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Electricaly challenged

Discussion in 'Norton Commando Motorcycles (Classic)' started by Richard Tool, Nov 5, 2019.

  1. batrider

    batrider

    Joined:
    Aug 9, 2008
    Dyno Dave has a nice graph of the Zener curve on his Atlantic Green website. With 21V in through 1K and measuring around 14V the Zener current is only about 7 milliamps or in the mud at the bottom part of Dave's graph. So looking at the first rise where the Zener starts to conduct, your voltage readings look like they are in the ballpark to me. You are testing at a very low current but the diodes are likely to be fine.

    http://atlanticgreen.com/images/zener.gif
     
  2. maylar

    maylar VIP MEMBER

    Joined:
    May 13, 2007
    As batrider said, that is very low current and doesn't represent what the zener will be in actual operation. The factory test (bike running) specs the voltage at 2 amps, a reasonable level in actual service. You'd need more than 15 volts and much less than 1K ohms to do that. Factory spec is 13.5 - 15.5 volts at 2 amps.

    I would add your 0-15 volt power supply in series with a 12 v battery and use a headlamp as the current limiter. As I mentioned, the zener will need to be on a heatsink else it'll get mighty hot.

    That said... The low current test will tell you if the zener is toast or not, so it's not worthless. And the 1K resistor only needs to be about 1/2 watt. You still need more than 15 volts though.
     
  3. Richard Tool

    Richard Tool

    Joined:
    Aug 3, 2019
    Next question - I have run a test of the rectifier with a multimeter on diode setting. Getting readings of baseline in one direction and values of .480 , .884 , .476 in the other direction. Do the different values mean it needs replacing ? The high number was the center pole. Thanks- RT
     
  4. maylar

    maylar VIP MEMBER

    Joined:
    May 13, 2007
    If baseline means infinity (open circuit) then that's OK.
    I would expect .6 - .75, but I don't know your meter.
     
  5. gtiller

    gtiller VIP MEMBER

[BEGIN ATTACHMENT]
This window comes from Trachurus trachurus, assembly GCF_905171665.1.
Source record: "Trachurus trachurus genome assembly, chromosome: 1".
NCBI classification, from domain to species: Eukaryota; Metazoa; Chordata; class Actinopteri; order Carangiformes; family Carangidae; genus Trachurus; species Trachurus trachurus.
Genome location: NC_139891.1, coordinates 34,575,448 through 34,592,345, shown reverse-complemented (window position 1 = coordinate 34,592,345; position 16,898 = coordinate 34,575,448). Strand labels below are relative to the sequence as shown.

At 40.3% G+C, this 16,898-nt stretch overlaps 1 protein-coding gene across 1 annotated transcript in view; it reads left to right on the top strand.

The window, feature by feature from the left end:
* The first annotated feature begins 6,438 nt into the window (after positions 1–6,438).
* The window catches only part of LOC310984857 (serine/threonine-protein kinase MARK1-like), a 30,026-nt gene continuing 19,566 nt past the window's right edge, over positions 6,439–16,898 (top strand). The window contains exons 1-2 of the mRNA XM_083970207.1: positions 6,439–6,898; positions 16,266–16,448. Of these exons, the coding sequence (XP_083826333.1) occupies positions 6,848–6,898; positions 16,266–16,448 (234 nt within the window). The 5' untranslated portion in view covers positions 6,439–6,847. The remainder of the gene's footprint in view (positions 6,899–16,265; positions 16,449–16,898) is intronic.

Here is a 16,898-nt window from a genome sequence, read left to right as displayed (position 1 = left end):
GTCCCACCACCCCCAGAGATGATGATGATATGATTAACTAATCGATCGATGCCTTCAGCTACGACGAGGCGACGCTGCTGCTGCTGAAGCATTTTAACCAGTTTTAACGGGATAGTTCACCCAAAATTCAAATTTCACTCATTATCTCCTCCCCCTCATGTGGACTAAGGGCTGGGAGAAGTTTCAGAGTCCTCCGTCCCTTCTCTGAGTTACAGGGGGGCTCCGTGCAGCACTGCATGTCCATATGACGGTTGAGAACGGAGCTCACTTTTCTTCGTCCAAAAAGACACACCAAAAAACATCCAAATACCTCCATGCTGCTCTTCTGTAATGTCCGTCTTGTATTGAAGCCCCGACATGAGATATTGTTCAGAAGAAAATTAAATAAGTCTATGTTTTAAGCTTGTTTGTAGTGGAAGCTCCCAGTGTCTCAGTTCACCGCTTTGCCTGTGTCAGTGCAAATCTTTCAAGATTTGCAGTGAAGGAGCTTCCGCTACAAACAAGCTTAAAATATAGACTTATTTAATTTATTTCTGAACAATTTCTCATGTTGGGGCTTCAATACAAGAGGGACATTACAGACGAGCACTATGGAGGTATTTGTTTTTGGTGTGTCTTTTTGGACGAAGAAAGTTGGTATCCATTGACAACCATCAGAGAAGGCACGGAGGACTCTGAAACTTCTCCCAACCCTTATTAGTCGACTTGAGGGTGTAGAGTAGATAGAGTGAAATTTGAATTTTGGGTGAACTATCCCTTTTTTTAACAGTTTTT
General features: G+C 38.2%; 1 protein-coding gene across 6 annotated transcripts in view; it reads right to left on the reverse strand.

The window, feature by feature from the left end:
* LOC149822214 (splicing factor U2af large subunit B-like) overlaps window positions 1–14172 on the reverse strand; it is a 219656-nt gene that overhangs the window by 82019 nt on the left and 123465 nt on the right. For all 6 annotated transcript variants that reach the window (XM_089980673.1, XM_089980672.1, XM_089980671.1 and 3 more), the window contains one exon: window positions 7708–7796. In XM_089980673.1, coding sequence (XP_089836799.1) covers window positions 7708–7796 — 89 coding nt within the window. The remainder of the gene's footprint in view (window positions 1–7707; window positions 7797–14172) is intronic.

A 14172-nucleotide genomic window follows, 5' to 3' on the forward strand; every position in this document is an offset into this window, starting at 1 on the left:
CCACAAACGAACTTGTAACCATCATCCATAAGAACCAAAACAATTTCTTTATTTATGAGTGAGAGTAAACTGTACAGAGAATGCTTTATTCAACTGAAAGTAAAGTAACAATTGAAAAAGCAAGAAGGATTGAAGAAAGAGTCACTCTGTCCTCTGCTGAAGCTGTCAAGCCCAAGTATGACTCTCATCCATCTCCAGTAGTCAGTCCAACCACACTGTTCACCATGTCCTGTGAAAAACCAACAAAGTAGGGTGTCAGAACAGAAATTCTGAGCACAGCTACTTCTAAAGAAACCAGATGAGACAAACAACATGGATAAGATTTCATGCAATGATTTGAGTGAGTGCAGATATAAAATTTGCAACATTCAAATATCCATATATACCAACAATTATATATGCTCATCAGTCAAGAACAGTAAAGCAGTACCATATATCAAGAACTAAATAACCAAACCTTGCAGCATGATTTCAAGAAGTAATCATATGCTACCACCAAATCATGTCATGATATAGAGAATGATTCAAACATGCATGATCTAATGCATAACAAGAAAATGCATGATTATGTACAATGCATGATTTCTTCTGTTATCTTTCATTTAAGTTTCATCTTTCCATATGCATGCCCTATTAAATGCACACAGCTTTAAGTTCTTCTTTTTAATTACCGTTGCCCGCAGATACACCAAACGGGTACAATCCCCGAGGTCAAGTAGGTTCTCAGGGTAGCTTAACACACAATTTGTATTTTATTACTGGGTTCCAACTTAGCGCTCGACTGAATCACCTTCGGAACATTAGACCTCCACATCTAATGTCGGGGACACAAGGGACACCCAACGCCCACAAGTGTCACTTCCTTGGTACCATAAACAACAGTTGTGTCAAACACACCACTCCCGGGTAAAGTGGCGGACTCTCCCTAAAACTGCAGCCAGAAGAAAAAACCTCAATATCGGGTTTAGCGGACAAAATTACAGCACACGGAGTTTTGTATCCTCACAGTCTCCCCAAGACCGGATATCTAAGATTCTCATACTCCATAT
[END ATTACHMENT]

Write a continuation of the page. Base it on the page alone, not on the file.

Joined:
    Nov 5, 2012
    @Richard Tool here are the steps involved with testing your rectifier.


    ORIGINAL RECTIFIER
    1.jpg

    AFTERMARKET RECTIFIER
    2.jpeg

    AFTERMARKET REGULATOR/RECTIFIER (replaces zener and rectifier)
    3.jpg

    You cannot test the new MOSFET regulator/rectifiers in this way, as they don't use standard diodes.
    If you have a factory original rectifier, make sure you have a new battery in your multimeter - the diodes are chunkier than on the modern equivalents.


    You should have 8 numbers - follow the process below, and write the numbers down as you go, so you don't lose track.

    In the tests below - the STOP sign on tests 1, 2, 5 and 6 shows no voltage is flowing.

    For the remaining tests 3, 4, 7 and 8 you should see a value on your multimeter. This will vary per unit but importantly the value from all four readings should be the same (within a few ohms)


    TEST 1
    rectifier test 1a.png

    TEST 2
    rectifier test 1b.png

    TEST 3
    rectifier test 2a.png

    TEST 4
    rectifier test 2b.png

    TEST 5
    rectifier test 3a.png

    TEST 6
    rectifier test 3b.png

    TEST 7
    rectifier test 4a.png

    TEST 8
    rectifier test 4b.png

    If you are not seeing the desired values on just one of these tests, it means that you have a malfunctioning component (diode) within the rectifier.
    Unfortunately, these are not user serviceable or repairable, so you need to replace it.
    Make sure you throw the defective part away, rather than put it in a drawer in your workshop. This will make sure it doesn't find it's way back on to a bike in the future!!!


    Hope this helps!
     
    texasSlick likes this.
  6. Richard Tool

    Richard Tool

    Joined:
    Aug 3, 2019
    Thanks all for the help -
    maylar - baseline is 1. - the number on display at start up for every function- don’t know why it isn’t zero but it indeed means no current.
    gtiller- Thanks - VERY helpful - tests 1,2,5 & 6 show no current
    Values for others are:
    3 - .468
    4 - .463
    7 - .454
    8 - .452
    I will repeat test this evening with new batteries.
    Thanks again- RT
     
  7. gtiller

    gtiller VIP MEMBER

    Joined:
    Nov 5, 2012
    @Richard Tool your values are close enough together to say the rectifier is absolutely fine!
     
  8. brokeneagle

    brokeneagle VIP MEMBER

    Joined:
    Oct 30, 2014
    In testing a suspect podtronics 200W with ohm setting @ 200 my numbers are as follows:
    1. stop 2. 176.3 3. stop 4. 176.4 5. stop 6. 12.0 7. stop 8. 11.4